Bumblebees Fail To Move North In Response To Climate Change

By on July 16, 2015
Bumblebees aren't moving north to escape hotter temperatures. (Credit: Science / AAAS)

Bumblebees aren't moving north to escape hotter temperatures. (Credit: Science / AAAS)

Climate change has driven many terrestrial and aquatic species northward, but North American and European bumblebees are proving an exception to the rule. By not shifting their ranges north, bumblebees have lost up to 300 kilometers of viable habitat across both continents, according to a study by scientists at the University of Ottawa published by the American Association for the Advancement of Science.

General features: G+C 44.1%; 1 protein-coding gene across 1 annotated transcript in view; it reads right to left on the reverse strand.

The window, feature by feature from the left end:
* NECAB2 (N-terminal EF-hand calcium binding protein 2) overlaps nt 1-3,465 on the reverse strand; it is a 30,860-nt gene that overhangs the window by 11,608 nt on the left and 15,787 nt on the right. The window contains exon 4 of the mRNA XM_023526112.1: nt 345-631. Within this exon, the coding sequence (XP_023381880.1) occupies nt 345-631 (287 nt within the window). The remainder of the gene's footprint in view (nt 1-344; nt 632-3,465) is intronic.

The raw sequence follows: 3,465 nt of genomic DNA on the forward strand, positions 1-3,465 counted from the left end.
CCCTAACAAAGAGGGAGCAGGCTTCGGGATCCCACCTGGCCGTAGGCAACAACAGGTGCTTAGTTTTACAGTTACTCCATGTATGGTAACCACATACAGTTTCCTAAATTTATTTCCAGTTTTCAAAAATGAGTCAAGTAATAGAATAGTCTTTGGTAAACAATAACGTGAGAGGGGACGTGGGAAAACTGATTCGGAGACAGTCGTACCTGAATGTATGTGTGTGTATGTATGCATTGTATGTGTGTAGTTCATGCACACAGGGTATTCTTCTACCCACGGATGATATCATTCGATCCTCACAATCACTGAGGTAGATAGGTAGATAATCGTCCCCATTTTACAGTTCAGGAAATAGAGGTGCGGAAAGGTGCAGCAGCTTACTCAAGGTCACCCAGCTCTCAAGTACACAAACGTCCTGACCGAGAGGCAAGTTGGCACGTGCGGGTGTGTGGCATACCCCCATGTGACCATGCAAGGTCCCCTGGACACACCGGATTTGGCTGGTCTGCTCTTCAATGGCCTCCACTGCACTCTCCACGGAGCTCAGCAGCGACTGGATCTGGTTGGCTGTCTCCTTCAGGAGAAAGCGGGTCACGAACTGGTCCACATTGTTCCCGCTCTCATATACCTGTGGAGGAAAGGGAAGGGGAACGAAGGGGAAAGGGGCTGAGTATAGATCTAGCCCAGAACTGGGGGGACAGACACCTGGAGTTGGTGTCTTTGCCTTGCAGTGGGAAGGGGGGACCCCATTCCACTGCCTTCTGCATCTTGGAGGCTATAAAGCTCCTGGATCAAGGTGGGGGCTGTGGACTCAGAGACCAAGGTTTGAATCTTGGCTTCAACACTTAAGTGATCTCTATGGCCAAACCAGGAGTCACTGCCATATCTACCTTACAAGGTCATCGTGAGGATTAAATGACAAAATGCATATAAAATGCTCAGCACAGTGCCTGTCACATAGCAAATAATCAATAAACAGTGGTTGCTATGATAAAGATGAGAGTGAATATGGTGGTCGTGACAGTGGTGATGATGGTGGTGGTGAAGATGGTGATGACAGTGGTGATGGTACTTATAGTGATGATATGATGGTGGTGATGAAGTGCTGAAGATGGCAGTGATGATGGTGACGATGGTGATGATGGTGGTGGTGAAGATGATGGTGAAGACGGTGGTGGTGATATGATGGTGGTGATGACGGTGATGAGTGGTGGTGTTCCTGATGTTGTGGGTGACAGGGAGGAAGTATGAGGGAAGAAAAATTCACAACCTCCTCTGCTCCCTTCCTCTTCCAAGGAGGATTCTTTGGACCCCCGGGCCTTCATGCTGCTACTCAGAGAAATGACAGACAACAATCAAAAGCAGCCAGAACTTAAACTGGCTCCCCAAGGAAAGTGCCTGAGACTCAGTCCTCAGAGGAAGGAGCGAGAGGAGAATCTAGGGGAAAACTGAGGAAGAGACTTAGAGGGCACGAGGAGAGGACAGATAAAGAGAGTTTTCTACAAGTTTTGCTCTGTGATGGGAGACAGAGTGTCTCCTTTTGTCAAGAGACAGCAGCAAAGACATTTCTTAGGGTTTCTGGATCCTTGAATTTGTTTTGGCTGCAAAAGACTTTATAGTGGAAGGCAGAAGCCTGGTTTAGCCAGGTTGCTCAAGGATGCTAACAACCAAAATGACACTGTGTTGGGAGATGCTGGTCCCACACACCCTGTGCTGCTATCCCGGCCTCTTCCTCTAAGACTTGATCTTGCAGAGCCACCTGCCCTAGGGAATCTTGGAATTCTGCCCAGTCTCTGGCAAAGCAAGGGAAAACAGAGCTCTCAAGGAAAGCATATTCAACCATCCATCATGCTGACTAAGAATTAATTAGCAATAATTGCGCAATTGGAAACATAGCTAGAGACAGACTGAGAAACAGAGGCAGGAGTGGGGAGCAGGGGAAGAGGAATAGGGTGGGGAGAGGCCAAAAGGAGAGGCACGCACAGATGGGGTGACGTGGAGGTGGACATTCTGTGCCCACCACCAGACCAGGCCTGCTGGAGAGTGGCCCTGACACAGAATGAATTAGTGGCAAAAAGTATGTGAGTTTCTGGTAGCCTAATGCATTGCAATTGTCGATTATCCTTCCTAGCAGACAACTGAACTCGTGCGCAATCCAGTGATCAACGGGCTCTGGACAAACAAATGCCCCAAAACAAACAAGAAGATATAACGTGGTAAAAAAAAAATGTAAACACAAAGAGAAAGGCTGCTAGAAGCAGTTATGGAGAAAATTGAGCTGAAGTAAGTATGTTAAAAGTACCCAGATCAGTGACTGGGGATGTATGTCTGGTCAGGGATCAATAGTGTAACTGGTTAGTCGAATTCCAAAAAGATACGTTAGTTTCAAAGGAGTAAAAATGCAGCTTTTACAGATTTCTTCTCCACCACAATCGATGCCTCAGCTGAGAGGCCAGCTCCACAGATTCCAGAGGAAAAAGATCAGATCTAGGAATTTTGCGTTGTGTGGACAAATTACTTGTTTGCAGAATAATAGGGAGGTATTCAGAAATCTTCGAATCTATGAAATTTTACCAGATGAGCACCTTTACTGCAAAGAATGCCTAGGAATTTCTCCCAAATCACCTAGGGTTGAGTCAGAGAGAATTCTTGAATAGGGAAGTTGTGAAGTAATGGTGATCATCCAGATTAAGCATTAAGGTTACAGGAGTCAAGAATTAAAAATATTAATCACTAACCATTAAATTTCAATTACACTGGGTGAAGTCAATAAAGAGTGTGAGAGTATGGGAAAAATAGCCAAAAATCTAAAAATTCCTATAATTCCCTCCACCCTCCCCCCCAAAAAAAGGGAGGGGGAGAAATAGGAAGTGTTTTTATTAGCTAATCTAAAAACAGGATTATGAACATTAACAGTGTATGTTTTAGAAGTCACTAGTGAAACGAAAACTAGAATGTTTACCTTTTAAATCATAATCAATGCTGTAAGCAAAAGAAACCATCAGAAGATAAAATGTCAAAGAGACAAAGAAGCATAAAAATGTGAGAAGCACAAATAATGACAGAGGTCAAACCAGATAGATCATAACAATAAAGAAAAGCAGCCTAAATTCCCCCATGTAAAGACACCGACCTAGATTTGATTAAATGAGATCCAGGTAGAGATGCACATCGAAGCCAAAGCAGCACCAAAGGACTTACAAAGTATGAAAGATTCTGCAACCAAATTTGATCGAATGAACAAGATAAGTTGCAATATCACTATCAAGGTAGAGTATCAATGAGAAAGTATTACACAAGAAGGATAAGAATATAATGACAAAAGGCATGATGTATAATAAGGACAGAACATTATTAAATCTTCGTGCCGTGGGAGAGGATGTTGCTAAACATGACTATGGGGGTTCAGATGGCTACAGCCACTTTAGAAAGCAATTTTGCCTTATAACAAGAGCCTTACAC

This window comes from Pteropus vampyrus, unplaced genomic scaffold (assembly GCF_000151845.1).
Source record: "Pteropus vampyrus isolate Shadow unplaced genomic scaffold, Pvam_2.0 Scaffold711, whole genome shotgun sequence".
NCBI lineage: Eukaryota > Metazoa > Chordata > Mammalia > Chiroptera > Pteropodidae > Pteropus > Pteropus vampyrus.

Analyzing geotagged observations of 67 bumblebee species from Europe and North America between 1901 and 2010, the researchers compared the bees’ recent movement patterns with those from the 1970s and earlier. The researchers remain unsure why bumblebees have not shifted their range north, and plan to continue studying the issue.

Their findings suggest that bumblebees might suffer a more drastic decline due to climate change than other species, potentially spelling trouble for the future of agriculture as bees are important pollinators. Researchers say that it may be necessary to intervene to help them adapt in the future.

Top image: Bumblebees aren’t moving north to escape hotter temperatures. (Credit: Science / AAAS)

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